Sufficient protein intake is necessary to build, maintain and repair muscle, as well as prevent muscle wasting. While exercise can have a profound effect on muscle growth, there must be a positive muscle protein balance, as muscle growth can only occur if muscle protein synthesis exceeds breakdown. Resistance exercise improves muscle protein balance, but in the absence of sufficient protein intake, the balance remains negative. Essential amino acids, found in animal and plant proteins, are key nutrients for muscle health and maintenance. As amino acid availability is an important regulator of muscle protein metabolism, consuming protein before and after a workout may lead to a better outcome for muscle growth and development, as well as improved metabolic health.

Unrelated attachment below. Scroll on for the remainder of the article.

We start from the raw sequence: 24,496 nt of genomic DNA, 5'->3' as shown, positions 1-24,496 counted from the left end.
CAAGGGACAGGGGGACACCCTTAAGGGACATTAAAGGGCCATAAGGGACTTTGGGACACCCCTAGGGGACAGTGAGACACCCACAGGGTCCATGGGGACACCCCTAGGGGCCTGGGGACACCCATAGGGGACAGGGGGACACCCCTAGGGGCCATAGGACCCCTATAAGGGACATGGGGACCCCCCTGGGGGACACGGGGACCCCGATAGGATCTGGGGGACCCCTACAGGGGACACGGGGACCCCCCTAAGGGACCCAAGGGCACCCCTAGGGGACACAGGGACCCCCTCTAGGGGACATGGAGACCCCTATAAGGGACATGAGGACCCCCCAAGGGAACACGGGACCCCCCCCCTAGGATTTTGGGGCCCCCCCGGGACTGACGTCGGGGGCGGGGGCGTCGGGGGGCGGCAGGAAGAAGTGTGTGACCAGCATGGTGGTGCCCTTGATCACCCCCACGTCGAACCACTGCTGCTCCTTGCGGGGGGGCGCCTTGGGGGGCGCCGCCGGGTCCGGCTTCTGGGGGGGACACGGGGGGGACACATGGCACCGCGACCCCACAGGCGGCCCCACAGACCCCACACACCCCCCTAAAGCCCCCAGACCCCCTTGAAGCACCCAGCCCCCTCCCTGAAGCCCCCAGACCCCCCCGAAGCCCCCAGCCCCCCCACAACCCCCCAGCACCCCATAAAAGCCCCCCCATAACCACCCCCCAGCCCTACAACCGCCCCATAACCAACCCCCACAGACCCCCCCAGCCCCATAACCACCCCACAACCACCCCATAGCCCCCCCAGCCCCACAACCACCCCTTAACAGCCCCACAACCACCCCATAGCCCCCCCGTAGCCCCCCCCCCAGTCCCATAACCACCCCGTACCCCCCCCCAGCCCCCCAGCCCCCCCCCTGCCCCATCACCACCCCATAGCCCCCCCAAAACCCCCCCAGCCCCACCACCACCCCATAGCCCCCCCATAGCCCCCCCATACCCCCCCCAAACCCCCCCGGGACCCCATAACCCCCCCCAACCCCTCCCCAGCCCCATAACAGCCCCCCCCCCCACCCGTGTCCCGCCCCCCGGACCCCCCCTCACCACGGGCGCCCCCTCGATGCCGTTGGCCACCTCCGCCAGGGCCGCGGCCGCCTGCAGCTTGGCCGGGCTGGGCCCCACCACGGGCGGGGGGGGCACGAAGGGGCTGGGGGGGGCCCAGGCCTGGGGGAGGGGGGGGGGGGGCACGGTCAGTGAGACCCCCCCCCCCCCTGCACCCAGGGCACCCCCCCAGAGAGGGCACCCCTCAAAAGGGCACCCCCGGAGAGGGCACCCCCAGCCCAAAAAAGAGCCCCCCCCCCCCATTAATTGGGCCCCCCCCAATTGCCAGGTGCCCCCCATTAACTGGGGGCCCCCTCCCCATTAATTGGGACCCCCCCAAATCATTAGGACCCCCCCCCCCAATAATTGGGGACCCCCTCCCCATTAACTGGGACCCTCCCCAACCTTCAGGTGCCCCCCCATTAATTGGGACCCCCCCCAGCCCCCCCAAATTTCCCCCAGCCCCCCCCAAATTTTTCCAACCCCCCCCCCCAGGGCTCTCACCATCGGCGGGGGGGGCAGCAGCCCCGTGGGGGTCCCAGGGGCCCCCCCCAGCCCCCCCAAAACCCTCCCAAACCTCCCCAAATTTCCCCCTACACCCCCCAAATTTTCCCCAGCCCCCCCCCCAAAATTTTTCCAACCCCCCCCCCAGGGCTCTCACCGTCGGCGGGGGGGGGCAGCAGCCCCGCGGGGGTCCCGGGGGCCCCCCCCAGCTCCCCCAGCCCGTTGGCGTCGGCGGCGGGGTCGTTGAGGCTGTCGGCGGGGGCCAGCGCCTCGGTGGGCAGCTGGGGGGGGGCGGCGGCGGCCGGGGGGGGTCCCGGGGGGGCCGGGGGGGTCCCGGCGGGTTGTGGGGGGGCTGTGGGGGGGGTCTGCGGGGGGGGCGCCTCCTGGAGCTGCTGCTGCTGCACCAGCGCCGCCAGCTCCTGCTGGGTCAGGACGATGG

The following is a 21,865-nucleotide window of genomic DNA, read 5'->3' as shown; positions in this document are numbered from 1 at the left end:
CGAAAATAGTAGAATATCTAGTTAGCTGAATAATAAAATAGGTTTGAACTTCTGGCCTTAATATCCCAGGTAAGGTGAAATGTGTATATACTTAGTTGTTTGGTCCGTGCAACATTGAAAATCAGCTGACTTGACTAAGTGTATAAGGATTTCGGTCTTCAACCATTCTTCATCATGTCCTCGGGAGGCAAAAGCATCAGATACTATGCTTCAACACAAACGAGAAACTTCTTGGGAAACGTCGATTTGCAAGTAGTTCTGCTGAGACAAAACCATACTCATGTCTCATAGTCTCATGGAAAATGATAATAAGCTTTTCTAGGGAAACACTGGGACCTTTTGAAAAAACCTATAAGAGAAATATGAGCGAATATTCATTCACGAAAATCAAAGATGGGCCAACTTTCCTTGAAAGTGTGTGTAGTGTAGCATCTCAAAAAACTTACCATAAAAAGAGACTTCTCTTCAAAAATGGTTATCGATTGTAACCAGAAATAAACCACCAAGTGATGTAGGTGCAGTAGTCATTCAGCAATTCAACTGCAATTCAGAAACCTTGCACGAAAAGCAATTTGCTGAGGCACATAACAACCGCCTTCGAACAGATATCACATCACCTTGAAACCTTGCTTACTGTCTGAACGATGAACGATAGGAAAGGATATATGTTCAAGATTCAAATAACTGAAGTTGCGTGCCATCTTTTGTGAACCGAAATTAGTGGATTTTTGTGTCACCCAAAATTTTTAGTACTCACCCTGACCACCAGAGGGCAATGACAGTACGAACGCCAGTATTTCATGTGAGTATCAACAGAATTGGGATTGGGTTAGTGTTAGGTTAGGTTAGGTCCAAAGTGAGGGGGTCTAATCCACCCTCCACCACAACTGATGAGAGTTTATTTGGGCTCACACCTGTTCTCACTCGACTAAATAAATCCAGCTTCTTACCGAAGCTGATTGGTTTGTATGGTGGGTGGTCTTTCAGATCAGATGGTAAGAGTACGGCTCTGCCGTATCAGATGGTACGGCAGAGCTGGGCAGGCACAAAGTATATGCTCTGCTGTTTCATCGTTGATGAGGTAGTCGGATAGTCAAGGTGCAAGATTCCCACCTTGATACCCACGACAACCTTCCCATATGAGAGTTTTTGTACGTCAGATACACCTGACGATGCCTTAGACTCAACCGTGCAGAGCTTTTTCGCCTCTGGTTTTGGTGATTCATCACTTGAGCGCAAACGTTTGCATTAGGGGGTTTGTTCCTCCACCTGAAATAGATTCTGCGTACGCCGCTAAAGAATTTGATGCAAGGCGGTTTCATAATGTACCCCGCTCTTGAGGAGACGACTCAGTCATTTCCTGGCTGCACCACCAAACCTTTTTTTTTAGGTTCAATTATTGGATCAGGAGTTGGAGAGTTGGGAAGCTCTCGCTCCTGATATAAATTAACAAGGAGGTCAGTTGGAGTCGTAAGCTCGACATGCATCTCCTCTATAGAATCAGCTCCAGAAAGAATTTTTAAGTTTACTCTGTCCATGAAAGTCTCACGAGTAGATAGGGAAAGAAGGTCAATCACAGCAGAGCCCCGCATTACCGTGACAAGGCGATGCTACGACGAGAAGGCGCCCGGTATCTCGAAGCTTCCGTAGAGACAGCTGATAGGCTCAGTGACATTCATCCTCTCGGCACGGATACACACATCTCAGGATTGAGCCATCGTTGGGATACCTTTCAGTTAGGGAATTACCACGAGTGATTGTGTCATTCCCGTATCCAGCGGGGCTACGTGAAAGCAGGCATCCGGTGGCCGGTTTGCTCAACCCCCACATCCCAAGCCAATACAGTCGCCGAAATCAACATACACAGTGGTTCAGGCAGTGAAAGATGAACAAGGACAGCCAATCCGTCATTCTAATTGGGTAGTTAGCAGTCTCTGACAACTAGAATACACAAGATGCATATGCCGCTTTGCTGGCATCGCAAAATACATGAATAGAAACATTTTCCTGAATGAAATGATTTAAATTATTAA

Data analysis shows that many older adults, particularly women, do not get enough dietary protein. Seniors who participate in weight training to become physically stronger should consider increasing, but not overdoing, their daily protein intake. While professionals disagree on the optimal amount of protein needed to maintain muscle with aging, for the purpose of maximizing muscular strength and mass with resistance training, researchers concur that most people require additional protein. A review of databases of published research regarding weight training and protein studies found that active seniors were better able to rebuild and maintain muscle by adequately addressing increased protein requirements.